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J Clin Endocrinol Metab. 2003 Apr;88(4):1780-4.

CD14 monocyte receptor, involved in the inflammatory cascade, and insulin sensitivity.

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  • 1Section of Diabetes, Endocrinology and Nutrition, University Hospital of Girona Dr. Josep Trueta, 17007 Girona, Spain. uden.jmfernandezreal@htrueta.scs.es

Abstract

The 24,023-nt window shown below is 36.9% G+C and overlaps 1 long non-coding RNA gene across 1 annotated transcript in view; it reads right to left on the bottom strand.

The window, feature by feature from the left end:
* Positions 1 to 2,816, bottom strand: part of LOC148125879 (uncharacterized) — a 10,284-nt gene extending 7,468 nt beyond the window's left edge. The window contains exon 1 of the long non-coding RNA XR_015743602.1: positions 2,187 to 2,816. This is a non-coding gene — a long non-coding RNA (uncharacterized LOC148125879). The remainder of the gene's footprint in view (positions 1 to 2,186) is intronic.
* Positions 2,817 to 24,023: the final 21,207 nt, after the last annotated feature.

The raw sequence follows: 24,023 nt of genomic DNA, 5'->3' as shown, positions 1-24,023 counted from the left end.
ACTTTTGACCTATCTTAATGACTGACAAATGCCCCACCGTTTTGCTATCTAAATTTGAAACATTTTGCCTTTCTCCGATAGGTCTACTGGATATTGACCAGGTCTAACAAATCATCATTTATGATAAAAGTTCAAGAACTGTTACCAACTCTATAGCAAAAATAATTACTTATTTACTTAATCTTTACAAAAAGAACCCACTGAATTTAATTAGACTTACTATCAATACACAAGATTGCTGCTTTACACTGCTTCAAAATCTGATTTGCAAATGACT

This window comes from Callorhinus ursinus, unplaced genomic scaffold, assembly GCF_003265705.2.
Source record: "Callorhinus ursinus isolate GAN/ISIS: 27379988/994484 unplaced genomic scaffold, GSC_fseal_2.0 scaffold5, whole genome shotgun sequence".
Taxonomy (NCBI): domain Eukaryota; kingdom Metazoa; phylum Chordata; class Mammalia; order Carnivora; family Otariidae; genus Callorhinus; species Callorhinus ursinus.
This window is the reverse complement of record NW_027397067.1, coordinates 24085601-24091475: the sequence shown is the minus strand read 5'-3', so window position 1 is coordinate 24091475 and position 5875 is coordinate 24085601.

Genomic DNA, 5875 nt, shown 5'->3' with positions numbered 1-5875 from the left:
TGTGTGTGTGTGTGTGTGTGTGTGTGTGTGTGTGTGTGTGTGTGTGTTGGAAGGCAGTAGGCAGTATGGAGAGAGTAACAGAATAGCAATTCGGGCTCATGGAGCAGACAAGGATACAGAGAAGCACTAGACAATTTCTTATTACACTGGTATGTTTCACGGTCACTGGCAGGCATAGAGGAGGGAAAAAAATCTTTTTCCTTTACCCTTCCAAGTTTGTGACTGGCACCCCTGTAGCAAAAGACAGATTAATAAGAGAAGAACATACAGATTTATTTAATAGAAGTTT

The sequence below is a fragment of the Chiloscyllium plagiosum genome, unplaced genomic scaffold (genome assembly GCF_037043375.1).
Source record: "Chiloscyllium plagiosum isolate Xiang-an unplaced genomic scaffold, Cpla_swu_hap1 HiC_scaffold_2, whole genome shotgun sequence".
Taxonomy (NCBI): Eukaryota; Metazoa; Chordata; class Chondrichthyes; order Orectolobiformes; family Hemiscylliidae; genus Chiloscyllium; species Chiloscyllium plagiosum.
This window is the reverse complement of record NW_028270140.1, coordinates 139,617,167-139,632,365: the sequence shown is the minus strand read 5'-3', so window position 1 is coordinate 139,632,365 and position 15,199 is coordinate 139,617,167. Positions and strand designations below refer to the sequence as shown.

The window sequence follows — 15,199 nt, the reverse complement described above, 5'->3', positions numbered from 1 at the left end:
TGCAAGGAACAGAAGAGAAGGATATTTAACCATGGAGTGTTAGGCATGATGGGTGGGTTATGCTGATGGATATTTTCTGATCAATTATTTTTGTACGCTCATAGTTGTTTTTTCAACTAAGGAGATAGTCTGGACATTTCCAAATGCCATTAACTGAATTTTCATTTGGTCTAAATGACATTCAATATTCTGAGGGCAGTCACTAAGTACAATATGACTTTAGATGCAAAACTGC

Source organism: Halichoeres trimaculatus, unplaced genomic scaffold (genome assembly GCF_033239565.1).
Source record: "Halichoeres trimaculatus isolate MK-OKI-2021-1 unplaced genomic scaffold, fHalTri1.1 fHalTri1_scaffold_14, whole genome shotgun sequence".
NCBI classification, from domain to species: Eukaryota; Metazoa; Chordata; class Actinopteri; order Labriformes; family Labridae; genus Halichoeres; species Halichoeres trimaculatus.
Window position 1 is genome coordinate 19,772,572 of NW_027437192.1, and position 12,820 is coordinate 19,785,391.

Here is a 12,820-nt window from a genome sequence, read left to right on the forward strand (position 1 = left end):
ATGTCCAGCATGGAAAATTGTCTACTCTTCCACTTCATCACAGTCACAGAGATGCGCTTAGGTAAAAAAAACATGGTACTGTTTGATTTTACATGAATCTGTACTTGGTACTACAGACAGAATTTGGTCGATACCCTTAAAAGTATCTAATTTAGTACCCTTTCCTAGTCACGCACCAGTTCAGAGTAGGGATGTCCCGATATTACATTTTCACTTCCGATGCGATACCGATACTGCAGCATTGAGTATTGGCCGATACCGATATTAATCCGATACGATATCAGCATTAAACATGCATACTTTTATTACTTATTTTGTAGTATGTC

Soluble CD14 (sCD14), detectable at high concentrations constitutively present in the circulation, plays a key role in the neutralization of lipopolysaccharide, one of the most potent biologic response modifiers currently recognized and involved in the regulation of the inflammatory cascade. We tested whether circulating sCD14 was linked to inflammatory parameters and to insulin resistance in apparently healthy subjects. Serum sCD14 concentration did not significantly correlate with body mass index (BMI), waist to hip ratio, systolic or diastolic blood pressure, serum glucose, fasting insulin, fasting insulin resistance index [homeostasis model assessment (HOMA)], or serum uric acid among 123 subjects. The association between sCD14 and fasting insulin (r = -0.19, P = 0.08) and between sCD14 and HOMA (r = -0.21, P = 0.06) tended toward statistical significance among men. Unexpectedly, sCD14 correlated positively with fasting triglycerides (TG) in all the subjects (r = 0.22, P = 0.014), and this association was most significant in men (r = 0.34, P = 0.002). After controlling for TG, the relationships between sCD14 levels and fasting insulin (r = -0.25, P = 0.029), HOMA (r = -0.28, P = 0.014), and uric acid (r = -0.30, P = 0.006) were significant in men. Among nonsmoking men (n = 44), sCD14 significantly correlated with waist diameter (r = -0.30, P = 0.03), diastolic blood pressure (r = -0.34, P = 0.022), and HOMA (r = -0.30, P = 0.03). In a multiple linear regression analysis, BMI (P < 0.00001), TG (P = 0.003), and sCD14 (P = 0.04) (but not age, sex, waist, or smoking status) independently contributed to 26% of HOMA variance. A polymorphism of the CD14 gene, a C-to-T transition at bp -159 from the major transcription start site, seems to play a significant role in regulating serum sCD14 levels. In a subsample of 33 healthy subjects, carriers of the T allele were similar (in age, sex, BMI, fat mass, waist to hip ratio, blood pressure, and fasting glucose and insulin levels) to C/C homozygotes. In the former, integrated area under the curve for serum glucose concentrations after an oral glucose tolerance test was significantly lower (P = 0.02), and insulin sensitivity (SI) index (minimal model analysis) significantly higher (P = 0.036), than in C/C homozygotes. Among 32 type 2 diabetic subjects, carriers of the T allele also showed a significantly higher SI index (P = 0.03) and had significantly lower C-reactive protein (P = 0.03) and lower circulating soluble intercellular adhesion molecule-1 concentrations (P = 0.01) than did C/C homozygotes. To our knowledge, this is the first study to suggest an effect of a genetic polymorphism on both SI (healthy subjects and type 2 diabetic patients) and endothelial dysfunction (sICAM-1 levels) in type 2 diabetes mellitus.

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